Foaming at the Mouth

More than a year after the publicity fiasco of Starbucks’ “Race Together” campaign, two customer-led actions staged at Starbucks stores mark the rise of a problematic new type of slacktivism, or virtual protest carried out in person but promoted via social media. Though they represent diametrically opposed ends of the ideological spectrum, the post-election #TrumpCup campaign as well as this summer’s #BlackLivesMatter Starbucks cup phenomenon both deploy a protest strategy popularized by the Occupy movement activists to get their messages heard across a crowd: the human microphone. This voice amplification technique was developed to carry out messages to a large crowd through repetition. It has been used to convey information among like-minded people, as well as to interrupt speakers as a form of organized protest.

What’s uniquely unsettling about the Starbucks-based customer use of the human microphone during 2016 is that it comes at the expense of the hourly-wage workers at the coffee house franchise locations. By declaring one’s name to be either “Trump” or “Black Lives Matter,” customers consciously ‘hack’ or usurp the Starbucks’ corporate ‘ritual’ of calling out names to amplify their own views on the importance of either acknowledging the president-elect’s victory or fighting systemic racism against African Americans. In so doing, they forgo the most important hallmark of the Occupy protest mechanism: consent among those who repeat the message.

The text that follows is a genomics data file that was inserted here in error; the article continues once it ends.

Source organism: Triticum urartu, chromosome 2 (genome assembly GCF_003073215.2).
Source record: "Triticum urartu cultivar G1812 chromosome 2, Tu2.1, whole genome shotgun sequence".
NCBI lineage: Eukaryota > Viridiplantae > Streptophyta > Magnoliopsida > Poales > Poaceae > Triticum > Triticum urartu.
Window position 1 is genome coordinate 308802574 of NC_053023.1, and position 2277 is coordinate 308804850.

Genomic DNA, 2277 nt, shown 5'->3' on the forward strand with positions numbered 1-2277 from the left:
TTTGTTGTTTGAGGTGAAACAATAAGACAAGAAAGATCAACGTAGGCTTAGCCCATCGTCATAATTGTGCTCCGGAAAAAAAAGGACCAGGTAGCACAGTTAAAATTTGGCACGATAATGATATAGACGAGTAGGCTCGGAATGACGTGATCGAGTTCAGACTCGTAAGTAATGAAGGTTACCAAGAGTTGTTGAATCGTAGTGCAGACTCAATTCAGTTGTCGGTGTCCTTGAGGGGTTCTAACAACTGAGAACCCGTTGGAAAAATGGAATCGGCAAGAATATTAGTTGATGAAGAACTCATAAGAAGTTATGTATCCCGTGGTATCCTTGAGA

By co-opting or usurping the baristas’ voices to achieve their own political ends, BLM supporters, Trump voters, and even company CEO Howard Schultz effectively made the coffee counter the new front line in a virtual civil rights debate. In trying to scale up the company’s open discussion forum model which allowed “partners” or employees to speak to their own experience as members of racial or ethnic minorities or as allies, Schultz promoted the use of company-issued stickers with the slogan “race together” on beverage cups as well as pre-scripted “conversation starters” to urge its workers to voluntarily engage customers in conversations on the topic of diversity. The effort quickly drew jeers and mockery, and Schultz issued an official letter informing his partners that the explicit use of the slogan would be phased out a week after it began, “as originally planned.”

The summer of 2016 saw a grass-roots phenomenon in which customers deployed the logic of the human microphone at Starbucks by telling baristas that their names were “BlackLivesMatter.” This action was in keeping with the logic of the BLM movement, which promotes personal action that “takes the hashtag off of social media and into the street.” Nonetheless, word of the practice spread via individual social media posts by customers and baristas. Online publications that reported on this trend, such as The Root, Huffington Post and Eater.com, generally lauded customers’ ingenuity in protesting against systemic racism through proclamation. At the time, no one raised alarms about how these individual actions depended upon the silencing of hourly wage workers.